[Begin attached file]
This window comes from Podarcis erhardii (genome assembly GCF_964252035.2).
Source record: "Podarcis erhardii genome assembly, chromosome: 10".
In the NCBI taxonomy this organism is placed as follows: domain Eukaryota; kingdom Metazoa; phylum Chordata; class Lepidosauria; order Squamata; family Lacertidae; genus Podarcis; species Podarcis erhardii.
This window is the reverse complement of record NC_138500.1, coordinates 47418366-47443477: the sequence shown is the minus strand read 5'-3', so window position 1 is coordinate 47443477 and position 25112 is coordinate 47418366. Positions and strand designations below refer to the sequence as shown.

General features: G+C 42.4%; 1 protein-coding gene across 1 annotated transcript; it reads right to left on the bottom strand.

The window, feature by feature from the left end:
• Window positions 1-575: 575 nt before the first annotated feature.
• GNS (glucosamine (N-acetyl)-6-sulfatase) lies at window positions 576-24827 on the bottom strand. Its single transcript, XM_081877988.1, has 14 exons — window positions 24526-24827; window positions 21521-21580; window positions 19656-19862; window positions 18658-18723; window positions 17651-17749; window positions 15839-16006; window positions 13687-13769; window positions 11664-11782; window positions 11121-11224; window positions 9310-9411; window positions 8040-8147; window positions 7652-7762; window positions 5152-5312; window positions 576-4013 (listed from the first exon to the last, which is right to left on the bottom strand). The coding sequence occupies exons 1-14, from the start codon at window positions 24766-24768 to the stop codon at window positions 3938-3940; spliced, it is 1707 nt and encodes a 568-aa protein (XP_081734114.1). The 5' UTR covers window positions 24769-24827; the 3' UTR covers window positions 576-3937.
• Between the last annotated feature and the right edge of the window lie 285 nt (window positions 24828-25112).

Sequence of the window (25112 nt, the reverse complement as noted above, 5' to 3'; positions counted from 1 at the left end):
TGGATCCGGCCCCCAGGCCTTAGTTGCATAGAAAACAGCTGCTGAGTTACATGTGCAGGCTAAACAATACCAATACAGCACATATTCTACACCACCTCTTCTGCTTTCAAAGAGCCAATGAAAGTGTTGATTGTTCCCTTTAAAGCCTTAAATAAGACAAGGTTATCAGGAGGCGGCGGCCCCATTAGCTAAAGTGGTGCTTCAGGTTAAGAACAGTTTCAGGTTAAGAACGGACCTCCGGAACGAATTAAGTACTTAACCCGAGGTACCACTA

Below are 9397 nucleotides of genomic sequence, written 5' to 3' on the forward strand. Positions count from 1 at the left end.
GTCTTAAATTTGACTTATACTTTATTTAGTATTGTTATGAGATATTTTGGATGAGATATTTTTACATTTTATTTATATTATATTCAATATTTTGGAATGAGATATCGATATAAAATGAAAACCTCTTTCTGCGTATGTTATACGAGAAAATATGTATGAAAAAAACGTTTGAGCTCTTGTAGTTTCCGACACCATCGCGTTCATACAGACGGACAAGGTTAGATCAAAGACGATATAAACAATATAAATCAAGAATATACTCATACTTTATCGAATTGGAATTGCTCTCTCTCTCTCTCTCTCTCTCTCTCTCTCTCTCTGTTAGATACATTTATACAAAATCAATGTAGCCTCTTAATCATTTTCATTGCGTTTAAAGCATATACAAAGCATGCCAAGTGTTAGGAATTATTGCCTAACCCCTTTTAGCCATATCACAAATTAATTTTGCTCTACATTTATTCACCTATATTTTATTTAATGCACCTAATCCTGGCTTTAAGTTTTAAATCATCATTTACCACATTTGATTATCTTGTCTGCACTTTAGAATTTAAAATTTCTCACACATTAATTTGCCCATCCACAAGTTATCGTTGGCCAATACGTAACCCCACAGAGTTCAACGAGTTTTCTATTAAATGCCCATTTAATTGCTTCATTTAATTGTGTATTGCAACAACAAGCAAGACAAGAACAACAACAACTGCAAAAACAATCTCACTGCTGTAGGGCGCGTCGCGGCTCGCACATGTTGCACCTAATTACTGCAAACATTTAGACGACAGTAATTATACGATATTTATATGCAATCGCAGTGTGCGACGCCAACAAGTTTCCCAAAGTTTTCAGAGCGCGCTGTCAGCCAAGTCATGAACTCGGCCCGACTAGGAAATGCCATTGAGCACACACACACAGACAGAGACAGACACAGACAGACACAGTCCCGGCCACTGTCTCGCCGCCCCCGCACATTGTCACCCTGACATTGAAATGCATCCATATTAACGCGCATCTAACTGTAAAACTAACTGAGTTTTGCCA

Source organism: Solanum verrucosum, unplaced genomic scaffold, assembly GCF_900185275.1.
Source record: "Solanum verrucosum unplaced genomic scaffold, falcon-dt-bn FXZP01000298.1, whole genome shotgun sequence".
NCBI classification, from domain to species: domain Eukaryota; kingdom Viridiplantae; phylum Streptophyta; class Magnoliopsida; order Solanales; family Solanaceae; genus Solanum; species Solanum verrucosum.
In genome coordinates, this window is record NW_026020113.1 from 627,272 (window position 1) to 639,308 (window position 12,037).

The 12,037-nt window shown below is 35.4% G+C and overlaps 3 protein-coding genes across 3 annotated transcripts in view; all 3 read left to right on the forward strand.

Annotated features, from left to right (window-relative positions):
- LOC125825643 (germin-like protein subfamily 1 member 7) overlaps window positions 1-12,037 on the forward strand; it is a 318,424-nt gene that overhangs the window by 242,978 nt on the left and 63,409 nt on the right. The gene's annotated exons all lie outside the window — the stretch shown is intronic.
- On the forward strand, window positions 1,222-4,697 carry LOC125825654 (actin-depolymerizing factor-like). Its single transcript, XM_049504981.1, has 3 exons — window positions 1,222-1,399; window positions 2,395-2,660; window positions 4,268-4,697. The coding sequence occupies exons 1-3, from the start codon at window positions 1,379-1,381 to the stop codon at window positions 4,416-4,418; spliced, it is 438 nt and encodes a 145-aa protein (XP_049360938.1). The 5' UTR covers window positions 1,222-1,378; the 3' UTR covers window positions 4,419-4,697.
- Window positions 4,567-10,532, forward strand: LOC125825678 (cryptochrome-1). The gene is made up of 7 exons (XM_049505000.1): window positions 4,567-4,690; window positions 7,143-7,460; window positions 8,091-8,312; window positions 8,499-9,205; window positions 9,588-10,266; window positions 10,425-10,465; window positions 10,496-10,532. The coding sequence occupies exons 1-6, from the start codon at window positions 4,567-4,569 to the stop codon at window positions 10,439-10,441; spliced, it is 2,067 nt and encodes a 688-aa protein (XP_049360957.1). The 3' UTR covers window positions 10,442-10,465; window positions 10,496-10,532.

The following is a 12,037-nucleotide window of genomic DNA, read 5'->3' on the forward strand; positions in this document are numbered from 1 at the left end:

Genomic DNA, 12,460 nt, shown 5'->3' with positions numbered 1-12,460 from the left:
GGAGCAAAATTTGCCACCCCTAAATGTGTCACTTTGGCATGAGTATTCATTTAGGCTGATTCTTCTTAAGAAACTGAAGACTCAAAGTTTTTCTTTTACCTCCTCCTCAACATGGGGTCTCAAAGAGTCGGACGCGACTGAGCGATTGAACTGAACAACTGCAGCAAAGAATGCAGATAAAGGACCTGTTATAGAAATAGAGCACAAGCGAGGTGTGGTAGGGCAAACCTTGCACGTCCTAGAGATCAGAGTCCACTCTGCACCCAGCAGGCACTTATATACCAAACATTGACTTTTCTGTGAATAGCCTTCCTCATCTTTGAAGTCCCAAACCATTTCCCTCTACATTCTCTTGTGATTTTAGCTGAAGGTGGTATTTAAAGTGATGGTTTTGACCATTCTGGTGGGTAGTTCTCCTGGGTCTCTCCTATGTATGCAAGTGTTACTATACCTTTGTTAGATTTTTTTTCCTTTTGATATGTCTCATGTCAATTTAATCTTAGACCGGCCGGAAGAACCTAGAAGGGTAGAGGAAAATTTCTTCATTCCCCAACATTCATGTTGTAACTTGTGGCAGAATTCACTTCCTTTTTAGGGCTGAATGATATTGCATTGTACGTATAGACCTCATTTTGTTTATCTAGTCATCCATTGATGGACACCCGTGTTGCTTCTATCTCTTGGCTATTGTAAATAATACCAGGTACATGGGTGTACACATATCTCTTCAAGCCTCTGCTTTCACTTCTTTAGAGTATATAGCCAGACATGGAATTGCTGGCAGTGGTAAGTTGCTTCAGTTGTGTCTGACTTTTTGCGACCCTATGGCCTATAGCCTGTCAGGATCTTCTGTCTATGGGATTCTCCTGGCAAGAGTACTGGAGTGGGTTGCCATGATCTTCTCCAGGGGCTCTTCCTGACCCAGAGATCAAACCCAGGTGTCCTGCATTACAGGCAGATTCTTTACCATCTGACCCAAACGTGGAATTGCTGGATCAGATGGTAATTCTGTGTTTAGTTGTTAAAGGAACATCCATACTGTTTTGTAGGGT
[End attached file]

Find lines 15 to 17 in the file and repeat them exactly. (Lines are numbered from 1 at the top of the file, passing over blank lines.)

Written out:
Source record: "Solanum verrucosum unplaced genomic scaffold, falcon-dt-bn FXZP01000298.1, whole genome shotgun sequence".
NCBI classification, from domain to species: domain Eukaryota; kingdom Viridiplantae; phylum Streptophyta; class Magnoliopsida; order Solanales; family Solanaceae; genus Solanum; species Solanum verrucosum.
In genome coordinates, this window is record NW_026020113.1 from 627,272 (window position 1) to 639,308 (window position 12,037).